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Bio-social origins of depression in the community: Interactions between social adversity, Cortisol and serotonin neurotransmission

  • Paul L. Strickland (a1), J. F. William Deakin (a1), Carol Percival (a1), Joanne Dixon (a1), Richard A. Gater (a1) and David P. Goldberg (a2)...
Abstract
Background

Social adversity may be a risk factor for depression, by increasing Cortisol secretion, which impairs serotonin (5-HT) neurotransmission.

Aims

To examine this causal pathway in a community setting.

Method

Women who were currently ICD–10 depressed (n=94), vulnerable to depression but not depressed (n=166) and non-vulnerable controls (n=177) were recruited. We assessed social adversity and vulnerability (Life Eventsand Difficulties Schedule; Self Evaluation and Social Support Scales) and psychiatric state (Schedules for Clinical Assessment in Neuropsychiatry). Salivary cortisol concentrations were measured at 09.00 and 23.00 h. Serotonin function was assessed using prolactin responses to dexfenfluramine.

Results

Cortisol concentrations were not increased in the depressed or vulnerable. Morning salivary and serum cortisol were reduced in depression. Evening cortisol was increased after recent life events. Life events and depression were associated with increased prolactin responses.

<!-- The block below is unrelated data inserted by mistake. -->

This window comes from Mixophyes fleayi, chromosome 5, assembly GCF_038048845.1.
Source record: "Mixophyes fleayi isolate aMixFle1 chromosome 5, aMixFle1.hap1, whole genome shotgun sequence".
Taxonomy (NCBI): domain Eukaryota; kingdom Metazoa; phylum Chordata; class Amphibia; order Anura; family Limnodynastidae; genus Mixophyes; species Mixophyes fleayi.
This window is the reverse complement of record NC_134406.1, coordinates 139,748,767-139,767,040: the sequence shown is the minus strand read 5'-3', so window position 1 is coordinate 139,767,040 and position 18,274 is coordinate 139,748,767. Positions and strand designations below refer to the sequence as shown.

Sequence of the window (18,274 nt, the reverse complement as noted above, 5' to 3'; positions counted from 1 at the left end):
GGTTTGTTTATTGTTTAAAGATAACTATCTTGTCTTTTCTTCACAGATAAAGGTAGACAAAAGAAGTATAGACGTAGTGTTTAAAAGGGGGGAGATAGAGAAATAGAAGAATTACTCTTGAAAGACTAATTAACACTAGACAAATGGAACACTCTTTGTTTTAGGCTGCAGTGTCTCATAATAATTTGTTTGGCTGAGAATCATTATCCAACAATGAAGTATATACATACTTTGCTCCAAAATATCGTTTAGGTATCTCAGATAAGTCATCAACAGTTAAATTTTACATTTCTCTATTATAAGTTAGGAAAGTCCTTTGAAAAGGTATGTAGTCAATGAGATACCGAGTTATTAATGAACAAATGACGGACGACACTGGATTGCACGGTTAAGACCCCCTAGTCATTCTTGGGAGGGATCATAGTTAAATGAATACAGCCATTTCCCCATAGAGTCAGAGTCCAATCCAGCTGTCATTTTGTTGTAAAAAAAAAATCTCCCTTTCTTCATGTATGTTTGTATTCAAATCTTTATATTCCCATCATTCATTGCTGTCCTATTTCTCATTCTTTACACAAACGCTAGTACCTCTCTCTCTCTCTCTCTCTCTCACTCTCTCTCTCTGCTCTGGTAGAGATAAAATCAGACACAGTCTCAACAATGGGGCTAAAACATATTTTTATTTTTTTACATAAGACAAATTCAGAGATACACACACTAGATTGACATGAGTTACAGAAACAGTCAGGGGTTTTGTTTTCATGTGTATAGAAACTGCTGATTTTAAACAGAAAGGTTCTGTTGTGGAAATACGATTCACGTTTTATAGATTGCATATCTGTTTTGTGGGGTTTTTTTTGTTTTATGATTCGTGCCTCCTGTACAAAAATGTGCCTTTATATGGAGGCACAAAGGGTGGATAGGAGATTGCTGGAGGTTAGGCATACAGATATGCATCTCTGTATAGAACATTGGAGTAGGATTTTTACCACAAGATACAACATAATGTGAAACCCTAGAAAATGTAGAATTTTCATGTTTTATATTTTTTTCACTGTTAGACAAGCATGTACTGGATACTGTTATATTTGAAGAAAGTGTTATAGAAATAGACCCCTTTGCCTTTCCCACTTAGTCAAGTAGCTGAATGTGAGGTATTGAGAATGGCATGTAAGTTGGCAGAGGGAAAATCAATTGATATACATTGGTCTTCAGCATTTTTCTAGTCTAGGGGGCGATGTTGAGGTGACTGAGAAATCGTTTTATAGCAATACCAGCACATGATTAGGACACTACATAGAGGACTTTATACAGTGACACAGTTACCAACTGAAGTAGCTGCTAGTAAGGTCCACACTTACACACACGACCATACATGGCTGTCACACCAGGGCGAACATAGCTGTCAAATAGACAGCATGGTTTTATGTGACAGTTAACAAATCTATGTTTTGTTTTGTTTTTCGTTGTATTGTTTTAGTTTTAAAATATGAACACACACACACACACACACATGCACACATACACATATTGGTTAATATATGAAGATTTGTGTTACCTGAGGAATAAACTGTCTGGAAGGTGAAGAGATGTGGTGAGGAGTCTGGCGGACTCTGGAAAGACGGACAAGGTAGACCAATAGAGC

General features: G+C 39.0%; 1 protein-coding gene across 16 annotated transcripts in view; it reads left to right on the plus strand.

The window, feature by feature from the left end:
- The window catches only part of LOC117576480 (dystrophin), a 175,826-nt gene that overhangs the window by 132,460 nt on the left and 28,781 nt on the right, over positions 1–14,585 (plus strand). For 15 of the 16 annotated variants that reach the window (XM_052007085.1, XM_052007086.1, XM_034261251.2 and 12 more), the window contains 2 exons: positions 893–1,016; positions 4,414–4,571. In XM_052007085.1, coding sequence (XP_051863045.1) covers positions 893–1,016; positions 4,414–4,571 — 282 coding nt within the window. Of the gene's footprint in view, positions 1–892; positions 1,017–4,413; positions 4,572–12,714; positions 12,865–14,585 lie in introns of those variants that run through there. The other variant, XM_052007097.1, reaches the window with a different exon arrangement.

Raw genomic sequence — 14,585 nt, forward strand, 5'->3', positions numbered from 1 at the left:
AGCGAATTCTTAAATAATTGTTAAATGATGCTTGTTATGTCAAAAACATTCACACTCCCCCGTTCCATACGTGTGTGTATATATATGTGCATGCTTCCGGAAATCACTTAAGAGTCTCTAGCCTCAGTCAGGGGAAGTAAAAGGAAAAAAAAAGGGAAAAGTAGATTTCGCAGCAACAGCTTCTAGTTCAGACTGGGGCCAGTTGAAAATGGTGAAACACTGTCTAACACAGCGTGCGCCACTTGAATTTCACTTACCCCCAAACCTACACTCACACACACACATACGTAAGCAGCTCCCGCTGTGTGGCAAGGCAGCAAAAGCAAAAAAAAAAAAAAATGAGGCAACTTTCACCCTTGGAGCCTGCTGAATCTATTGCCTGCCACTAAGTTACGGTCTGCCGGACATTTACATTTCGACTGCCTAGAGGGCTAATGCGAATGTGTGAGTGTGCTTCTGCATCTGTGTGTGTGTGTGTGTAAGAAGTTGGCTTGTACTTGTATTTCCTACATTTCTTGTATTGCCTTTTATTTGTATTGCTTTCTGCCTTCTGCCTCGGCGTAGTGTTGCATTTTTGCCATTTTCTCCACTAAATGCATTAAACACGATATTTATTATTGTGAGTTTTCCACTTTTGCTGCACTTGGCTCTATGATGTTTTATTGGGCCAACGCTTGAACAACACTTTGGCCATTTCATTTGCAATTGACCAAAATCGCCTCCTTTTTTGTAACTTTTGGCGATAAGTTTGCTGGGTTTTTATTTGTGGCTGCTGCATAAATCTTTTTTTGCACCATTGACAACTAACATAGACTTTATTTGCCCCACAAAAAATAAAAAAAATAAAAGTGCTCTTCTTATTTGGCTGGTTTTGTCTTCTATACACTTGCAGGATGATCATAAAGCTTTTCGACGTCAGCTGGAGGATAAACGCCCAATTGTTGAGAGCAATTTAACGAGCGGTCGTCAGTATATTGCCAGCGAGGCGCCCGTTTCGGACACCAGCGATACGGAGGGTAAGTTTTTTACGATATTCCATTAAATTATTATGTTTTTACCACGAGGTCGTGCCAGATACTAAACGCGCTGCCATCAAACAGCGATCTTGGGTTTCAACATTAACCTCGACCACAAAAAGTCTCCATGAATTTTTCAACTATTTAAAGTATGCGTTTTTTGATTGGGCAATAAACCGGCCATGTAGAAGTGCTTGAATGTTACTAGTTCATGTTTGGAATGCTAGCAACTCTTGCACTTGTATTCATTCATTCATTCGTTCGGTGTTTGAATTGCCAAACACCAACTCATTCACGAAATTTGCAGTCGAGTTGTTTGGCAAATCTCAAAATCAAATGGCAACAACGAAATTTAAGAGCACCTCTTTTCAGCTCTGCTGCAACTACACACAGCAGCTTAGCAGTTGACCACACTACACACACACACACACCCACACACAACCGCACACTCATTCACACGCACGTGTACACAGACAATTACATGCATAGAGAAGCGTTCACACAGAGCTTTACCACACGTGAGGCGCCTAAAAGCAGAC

Conclusions

The hypothalamic–pituitary–adrenal axis is sensitive to social stress but does not mediate vulnerability to depression. Exaggerated 5-HT2 receptor responsiveness to stress may play a role in the evolution of depression.

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Copyright
Corresponding author
Dr Paul Strickland, Neuroscience and Psychiatry Unit, Stopford Building, University of Manchester, Oxford Road, Manchester M13 9PT. Tel: 0161 275 7427; fax: 0161 275 7429; e-mail: P. Strickland@man.ac.uk
Footnotes
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Seeeditorial, pp. 99–100, this issue.

Declaration of interest

Wellcome Trust funding.

Footnotes
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  • ISSN: 0007-1250
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Bio-social origins of depression in the community: Interactions between social adversity, Cortisol and serotonin neurotransmission

  • Paul L. Strickland (a1), J. F. William Deakin (a1), Carol Percival (a1), Joanne Dixon (a1), Richard A. Gater (a1) and David P. Goldberg (a2)...
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